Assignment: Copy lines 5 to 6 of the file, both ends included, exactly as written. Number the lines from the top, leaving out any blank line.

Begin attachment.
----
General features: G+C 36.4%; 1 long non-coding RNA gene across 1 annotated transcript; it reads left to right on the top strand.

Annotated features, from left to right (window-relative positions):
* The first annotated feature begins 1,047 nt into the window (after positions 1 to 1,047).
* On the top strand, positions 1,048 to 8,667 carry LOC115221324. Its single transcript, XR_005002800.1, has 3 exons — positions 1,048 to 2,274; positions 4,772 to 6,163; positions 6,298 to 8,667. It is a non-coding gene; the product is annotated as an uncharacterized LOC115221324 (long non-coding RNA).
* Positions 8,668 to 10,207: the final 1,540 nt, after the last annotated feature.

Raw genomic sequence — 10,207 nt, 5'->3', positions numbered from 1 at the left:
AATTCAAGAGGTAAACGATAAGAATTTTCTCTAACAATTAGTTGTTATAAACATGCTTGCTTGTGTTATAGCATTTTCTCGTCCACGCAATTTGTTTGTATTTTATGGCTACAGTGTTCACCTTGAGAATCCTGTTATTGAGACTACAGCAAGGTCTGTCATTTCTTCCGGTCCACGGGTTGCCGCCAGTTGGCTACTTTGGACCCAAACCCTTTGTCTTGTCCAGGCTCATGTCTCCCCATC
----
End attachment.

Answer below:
* Positions 8,668 to 10,207: the final 1,540 nt, after the last annotated feature.

Raw genomic sequence — 10,207 nt, 5'->3', positions numbered from 1 at the left: